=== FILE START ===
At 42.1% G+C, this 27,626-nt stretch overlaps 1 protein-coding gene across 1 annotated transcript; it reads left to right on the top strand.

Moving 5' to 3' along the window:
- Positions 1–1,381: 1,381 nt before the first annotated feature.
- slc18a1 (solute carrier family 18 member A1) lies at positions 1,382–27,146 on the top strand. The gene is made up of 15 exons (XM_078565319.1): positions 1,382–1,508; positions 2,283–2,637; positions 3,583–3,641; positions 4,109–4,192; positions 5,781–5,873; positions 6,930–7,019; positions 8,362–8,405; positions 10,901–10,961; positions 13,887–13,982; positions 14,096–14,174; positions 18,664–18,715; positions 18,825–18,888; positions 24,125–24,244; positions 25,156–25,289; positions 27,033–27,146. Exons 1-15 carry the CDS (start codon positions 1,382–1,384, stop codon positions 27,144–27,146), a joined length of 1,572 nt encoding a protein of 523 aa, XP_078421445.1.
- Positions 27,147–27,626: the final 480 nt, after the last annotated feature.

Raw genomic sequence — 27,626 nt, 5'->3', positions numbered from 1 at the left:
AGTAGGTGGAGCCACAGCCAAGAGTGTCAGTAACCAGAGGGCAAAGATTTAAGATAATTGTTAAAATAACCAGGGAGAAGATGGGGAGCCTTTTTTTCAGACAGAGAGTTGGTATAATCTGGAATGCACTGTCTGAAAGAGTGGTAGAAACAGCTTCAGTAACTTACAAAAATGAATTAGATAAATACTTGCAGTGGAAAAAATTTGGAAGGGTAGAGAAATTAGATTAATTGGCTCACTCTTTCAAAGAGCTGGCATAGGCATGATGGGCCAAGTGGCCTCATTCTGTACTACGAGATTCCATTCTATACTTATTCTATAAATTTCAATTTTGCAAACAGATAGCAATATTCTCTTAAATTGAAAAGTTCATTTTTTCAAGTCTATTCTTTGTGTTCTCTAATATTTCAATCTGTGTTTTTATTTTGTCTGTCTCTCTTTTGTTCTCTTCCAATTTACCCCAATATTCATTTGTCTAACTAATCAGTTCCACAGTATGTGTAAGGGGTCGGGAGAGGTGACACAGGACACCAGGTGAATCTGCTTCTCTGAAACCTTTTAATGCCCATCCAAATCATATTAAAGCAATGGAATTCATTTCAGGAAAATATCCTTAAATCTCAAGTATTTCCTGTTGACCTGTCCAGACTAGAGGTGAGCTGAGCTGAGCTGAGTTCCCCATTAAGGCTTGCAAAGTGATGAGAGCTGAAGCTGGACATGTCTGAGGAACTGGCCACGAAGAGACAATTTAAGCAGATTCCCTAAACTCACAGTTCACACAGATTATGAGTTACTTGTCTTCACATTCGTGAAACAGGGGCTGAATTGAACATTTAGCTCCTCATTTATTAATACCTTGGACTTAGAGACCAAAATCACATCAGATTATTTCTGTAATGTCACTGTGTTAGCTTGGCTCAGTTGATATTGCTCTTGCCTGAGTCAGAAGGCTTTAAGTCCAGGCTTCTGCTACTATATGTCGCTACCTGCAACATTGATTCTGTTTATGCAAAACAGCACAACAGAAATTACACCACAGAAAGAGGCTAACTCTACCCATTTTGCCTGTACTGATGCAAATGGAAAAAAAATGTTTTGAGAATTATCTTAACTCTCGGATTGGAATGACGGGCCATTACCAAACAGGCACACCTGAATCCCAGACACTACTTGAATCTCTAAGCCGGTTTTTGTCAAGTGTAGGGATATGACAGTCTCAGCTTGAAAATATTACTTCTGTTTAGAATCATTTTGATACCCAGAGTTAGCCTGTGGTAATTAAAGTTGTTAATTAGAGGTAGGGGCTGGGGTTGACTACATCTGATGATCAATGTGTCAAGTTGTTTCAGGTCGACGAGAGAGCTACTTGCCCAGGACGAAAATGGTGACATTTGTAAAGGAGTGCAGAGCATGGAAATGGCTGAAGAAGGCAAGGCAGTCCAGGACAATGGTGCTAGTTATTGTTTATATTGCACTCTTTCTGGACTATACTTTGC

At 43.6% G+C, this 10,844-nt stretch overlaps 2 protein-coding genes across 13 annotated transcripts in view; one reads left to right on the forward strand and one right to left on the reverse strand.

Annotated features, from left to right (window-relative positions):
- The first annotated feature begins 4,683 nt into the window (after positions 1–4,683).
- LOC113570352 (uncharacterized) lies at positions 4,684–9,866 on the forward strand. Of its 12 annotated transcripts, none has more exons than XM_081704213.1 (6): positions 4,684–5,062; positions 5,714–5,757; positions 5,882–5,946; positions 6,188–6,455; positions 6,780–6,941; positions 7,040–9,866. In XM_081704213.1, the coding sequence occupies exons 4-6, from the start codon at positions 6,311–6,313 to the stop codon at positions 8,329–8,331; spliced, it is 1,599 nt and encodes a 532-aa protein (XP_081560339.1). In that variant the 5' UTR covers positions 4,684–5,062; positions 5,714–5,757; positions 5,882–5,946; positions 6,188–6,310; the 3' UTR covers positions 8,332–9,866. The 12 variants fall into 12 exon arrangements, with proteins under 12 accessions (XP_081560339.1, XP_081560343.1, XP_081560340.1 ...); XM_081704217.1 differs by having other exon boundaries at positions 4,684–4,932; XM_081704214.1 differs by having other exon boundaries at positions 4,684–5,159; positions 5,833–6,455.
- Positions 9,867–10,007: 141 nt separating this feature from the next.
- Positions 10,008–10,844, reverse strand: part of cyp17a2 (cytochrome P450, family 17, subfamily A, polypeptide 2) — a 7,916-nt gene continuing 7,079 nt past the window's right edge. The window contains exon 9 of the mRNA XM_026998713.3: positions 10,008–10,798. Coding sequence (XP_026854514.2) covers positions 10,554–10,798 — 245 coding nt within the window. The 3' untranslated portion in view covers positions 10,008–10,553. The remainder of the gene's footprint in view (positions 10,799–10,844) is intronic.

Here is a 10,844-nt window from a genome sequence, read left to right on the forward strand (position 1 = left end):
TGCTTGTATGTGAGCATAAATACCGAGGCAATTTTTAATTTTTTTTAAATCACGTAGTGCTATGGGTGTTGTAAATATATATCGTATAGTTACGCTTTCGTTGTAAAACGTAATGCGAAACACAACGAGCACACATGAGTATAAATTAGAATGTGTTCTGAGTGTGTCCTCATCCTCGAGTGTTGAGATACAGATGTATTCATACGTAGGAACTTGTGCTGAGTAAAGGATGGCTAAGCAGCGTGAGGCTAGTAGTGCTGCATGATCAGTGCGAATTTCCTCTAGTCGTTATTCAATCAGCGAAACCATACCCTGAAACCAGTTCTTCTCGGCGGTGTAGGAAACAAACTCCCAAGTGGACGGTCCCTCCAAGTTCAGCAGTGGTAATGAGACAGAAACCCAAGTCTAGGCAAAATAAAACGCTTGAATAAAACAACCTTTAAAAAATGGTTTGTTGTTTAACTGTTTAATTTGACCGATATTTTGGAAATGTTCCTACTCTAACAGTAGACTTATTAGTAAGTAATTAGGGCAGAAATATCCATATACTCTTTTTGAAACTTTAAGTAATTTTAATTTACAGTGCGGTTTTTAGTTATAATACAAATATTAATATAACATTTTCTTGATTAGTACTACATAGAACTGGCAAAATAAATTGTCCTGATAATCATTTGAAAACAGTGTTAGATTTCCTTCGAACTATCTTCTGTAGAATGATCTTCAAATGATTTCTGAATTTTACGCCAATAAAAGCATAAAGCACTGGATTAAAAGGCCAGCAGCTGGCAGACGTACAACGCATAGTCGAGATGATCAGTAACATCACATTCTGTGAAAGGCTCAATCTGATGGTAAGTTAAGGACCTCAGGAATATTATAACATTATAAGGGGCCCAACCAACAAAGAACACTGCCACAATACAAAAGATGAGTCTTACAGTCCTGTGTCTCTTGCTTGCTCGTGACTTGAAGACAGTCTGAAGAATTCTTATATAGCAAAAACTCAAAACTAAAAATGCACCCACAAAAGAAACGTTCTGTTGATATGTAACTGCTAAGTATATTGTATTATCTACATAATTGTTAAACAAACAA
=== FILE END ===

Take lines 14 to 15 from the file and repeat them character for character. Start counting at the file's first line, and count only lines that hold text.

Here is a 10,844-nt window from a genome sequence, read left to right on the forward strand (position 1 = left end):
TGCTTGTATGTGAGCATAAATACCGAGGCAATTTTTAATTTTTTTTAAATCACGTAGTGCTATGGGTGTTGTAAATATATATCGTATAGTTACGCTTTCGTTGTAAAACGTAATGCGAAACACAACGAGCACACATGAGTATAAATTAGAATGTGTTCTGAGTGTGTCCTCATCCTCGAGTGTTGAGATACAGATGTATTCATACGTAGGAACTTGTGCTGAGTAAAGGATGGCTAAGCAGCGTGAGGCTAGTAGTGCTGCATGATCAGTGCGAATTTCCTCTAGTCGTTATTCAATCAGCGAAACCATACCCTGAAACCAGTTCTTCTCGGCGGTGTAGGAAACAAACTCCCAAGTGGACGGTCCCTCCAAGTTCAGCAGTGGTAATGAGACAGAAACCCAAGTCTAGGCAAAATAAAACGCTTGAATAAAACAACCTTTAAAAAATGGTTTGTTGTTTAACTGTTTAATTTGACCGATATTTTGGAAATGTTCCTACTCTAACAGTAGACTTATTAGTAAGTAATTAGGGCAGAAATATCCATATACTCTTTTTGAAACTTTAAGTAATTTTAATTTACAGTGCGGTTTTTAGTTATAATACAAATATTAATATAACATTTTCTTGATTAGTACTACATAGAACTGGCAAAATAAATTGTCCTGATAATCATTTGAAAACAGTGTTAGATTTCCTTCGAACTATCTTCTGTAGAATGATCTTCAAATGATTTCTGAATTTTACGCCAATAAAAGCATAAAGCACTGGATTAAAAGGCCAGCAGCTGGCAGACGTACAACGCATAGTCGAGATGATCAGTAACATCACATTCTGTGAAAGGCTCAATCTGATGGTAAGTTAAGGACCTCAGGAATATTATAACATTATAAGGGGCCCAACCAACAAAGAACACTGCCACAATACAAAAGATGAGTCTTACAGTCCTGTGTCTCTTGCTTGCTCGTGACTTGAAGACAGTCTGAAGAATTCTTATATAGCAAAAACTCAAAACTAAAAATGCACCCACAAAAGAAACGTTCTGTTGATATGTAACTGCTAAGTATATTGTATTATCTACATAATTGTTAAACAAACAA